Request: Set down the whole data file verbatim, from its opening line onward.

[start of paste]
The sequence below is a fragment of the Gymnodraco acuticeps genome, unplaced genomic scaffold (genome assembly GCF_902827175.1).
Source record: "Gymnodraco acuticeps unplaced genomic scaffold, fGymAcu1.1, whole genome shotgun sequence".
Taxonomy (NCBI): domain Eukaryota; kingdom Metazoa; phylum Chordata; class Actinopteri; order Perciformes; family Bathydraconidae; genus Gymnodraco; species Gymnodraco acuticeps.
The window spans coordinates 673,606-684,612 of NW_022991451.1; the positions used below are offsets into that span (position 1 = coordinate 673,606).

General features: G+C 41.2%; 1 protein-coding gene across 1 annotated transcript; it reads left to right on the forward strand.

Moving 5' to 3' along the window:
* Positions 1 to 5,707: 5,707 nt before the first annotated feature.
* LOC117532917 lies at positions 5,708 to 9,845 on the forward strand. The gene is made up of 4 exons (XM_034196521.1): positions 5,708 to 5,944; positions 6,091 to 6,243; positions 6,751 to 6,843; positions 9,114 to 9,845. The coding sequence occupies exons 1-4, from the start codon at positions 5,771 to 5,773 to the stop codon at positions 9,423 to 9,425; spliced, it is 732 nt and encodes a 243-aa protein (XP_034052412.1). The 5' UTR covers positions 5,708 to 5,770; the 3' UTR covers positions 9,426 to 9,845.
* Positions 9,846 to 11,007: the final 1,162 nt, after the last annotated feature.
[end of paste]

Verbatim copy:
The sequence below is a fragment of the Gymnodraco acuticeps genome, unplaced genomic scaffold (genome assembly GCF_902827175.1).
Source record: "Gymnodraco acuticeps unplaced genomic scaffold, fGymAcu1.1, whole genome shotgun sequence".
Taxonomy (NCBI): domain Eukaryota; kingdom Metazoa; phylum Chordata; class Actinopteri; order Perciformes; family Bathydraconidae; genus Gymnodraco; species Gymnodraco acuticeps.
The window spans coordinates 673,606-684,612 of NW_022991451.1; the positions used below are offsets into that span (position 1 = coordinate 673,606).

General features: G+C 41.2%; 1 protein-coding gene across 1 annotated transcript; it reads left to right on the forward strand.

Moving 5' to 3' along the window:
* Positions 1 to 5,707: 5,707 nt before the first annotated feature.
* LOC117532917 lies at positions 5,708 to 9,845 on the forward strand. The gene is made up of 4 exons (XM_034196521.1): positions 5,708 to 5,944; positions 6,091 to 6,243; positions 6,751 to 6,843; positions 9,114 to 9,845. The coding sequence occupies exons 1-4, from the start codon at positions 5,771 to 5,773 to the stop codon at positions 9,423 to 9,425; spliced, it is 732 nt and encodes a 243-aa protein (XP_034052412.1). The 5' UTR covers positions 5,708 to 5,770; the 3' UTR covers positions 9,426 to 9,845.
* Positions 9,846 to 11,007: the final 1,162 nt, after the last annotated feature.